Abstract

Many types of cultural noise are found in present-day high-resolution aeromagnetic data, and such noise must be removed if surveys flown in areas of existing cultural features are to be interpreted properly—particularly areas of oil and gas production. One of the worst causes of cultural noise in such areas is the dc electrical current passed through pipelines to prevent corrosion. This practice is called “cathodic protection,” and it is in common use worldwide; however, there is little or no discussion of the resulting magnetic anomalies in the geophysical literature.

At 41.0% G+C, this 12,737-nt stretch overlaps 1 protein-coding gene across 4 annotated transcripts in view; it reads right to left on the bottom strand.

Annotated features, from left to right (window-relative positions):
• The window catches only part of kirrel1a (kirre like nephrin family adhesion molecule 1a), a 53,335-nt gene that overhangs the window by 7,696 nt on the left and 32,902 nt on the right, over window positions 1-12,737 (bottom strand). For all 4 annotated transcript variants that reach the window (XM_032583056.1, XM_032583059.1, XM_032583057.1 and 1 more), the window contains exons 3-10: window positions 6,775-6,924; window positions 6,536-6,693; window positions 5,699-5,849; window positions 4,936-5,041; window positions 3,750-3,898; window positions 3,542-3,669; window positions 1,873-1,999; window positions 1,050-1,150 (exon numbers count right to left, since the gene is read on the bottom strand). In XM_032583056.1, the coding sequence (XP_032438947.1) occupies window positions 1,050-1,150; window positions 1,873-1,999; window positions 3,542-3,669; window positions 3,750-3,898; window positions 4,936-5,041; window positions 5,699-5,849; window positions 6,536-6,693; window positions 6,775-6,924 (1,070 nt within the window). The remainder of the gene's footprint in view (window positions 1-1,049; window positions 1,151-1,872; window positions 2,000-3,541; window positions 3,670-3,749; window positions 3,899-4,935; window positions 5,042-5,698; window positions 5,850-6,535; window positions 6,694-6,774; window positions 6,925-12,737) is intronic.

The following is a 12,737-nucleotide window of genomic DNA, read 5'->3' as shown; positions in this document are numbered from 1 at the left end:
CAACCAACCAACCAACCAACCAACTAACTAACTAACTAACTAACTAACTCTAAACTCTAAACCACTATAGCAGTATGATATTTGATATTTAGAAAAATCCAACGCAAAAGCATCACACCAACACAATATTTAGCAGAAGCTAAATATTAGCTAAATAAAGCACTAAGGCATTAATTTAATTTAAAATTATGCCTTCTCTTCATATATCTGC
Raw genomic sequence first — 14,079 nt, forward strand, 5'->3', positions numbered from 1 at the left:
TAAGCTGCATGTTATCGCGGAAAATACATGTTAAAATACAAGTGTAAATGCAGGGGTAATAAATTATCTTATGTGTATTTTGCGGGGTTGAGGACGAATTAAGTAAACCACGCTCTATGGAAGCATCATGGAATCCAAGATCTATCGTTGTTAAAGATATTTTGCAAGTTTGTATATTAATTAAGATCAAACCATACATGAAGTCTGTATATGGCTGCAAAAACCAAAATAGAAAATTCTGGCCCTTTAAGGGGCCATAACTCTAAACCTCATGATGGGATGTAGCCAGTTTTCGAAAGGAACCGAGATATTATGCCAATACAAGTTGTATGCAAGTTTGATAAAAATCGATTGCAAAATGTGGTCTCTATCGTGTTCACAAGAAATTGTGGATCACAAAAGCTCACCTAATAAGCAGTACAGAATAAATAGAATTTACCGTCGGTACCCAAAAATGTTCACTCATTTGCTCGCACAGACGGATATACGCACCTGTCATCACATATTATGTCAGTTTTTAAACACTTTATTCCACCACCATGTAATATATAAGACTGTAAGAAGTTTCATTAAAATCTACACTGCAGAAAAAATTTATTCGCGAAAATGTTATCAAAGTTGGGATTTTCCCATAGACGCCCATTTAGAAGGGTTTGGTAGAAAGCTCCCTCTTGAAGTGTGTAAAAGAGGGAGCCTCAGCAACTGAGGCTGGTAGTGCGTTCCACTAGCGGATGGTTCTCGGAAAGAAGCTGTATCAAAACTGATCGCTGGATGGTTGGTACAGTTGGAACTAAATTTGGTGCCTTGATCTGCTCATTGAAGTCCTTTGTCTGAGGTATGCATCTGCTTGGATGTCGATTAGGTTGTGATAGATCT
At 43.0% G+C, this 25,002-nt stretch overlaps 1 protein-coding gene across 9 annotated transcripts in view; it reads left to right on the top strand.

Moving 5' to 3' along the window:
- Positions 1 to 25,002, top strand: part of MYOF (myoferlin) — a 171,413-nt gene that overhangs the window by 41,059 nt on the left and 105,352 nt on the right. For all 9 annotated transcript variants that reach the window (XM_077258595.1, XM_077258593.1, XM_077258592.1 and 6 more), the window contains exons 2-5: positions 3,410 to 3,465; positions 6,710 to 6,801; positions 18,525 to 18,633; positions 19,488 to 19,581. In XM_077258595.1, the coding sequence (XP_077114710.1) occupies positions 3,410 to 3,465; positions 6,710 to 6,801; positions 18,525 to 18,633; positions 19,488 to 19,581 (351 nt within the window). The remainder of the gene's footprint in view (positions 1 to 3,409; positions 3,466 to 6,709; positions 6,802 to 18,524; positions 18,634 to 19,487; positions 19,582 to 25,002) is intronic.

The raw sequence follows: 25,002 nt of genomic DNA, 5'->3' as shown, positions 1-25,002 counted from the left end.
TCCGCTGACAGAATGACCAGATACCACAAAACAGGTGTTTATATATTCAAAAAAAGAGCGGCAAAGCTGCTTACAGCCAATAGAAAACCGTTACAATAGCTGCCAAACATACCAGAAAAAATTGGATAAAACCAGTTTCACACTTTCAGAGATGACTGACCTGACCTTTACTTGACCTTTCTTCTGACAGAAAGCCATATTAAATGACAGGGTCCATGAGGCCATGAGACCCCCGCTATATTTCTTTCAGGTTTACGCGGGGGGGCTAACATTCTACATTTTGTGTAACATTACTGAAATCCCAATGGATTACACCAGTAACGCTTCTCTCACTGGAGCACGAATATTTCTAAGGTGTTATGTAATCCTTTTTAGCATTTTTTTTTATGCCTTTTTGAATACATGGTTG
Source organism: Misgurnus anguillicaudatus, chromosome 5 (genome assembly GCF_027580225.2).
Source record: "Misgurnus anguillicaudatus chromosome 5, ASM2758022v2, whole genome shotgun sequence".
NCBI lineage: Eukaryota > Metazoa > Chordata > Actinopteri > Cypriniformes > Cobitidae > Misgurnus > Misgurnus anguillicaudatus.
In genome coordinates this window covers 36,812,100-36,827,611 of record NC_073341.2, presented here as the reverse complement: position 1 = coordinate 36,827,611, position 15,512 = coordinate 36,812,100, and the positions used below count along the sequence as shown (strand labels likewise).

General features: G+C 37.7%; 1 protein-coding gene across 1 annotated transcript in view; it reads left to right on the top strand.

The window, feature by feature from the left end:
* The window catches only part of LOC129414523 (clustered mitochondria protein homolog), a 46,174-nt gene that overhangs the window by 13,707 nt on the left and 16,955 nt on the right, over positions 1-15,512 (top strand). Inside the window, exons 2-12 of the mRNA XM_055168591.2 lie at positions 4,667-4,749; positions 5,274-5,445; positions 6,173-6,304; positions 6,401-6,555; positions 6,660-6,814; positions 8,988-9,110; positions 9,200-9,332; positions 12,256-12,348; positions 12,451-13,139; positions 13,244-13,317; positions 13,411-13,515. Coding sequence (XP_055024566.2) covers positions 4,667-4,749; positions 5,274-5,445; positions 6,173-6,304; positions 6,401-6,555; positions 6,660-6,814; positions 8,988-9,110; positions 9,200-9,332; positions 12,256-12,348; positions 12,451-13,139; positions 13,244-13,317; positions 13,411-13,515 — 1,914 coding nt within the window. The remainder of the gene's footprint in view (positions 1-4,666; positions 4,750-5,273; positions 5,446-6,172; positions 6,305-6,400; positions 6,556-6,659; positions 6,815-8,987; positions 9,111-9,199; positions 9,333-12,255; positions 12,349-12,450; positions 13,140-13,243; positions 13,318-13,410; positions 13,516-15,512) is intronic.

Cathodically protected pipeline (CPP) anomalies are particularly troublesome at the level of airborne surveys because they fall off slowly as the first power of the distance, rather than as the square or cube of the distance as in most sources of random cultural noise. However, the curve shapes of CPP anomalies are readily calculable: they depend upon the strike directions of the pipeline and the aeromagnetic profile, and on the inclination and declination of the Earth's magnetic field. The amplitude of CPP anomalies depends upon the height of the magnetometer above the pipeline and the strength of the current in the line. Standard curves were plotted for several CPP anomalies due to long, straight, horizontal pipelines, worldwide, and were used to verify the existence of CPP anomalies in production survey lines and tie lines for an aeromagnetic survey at the magnetic latitude of Oklahoma, USA.

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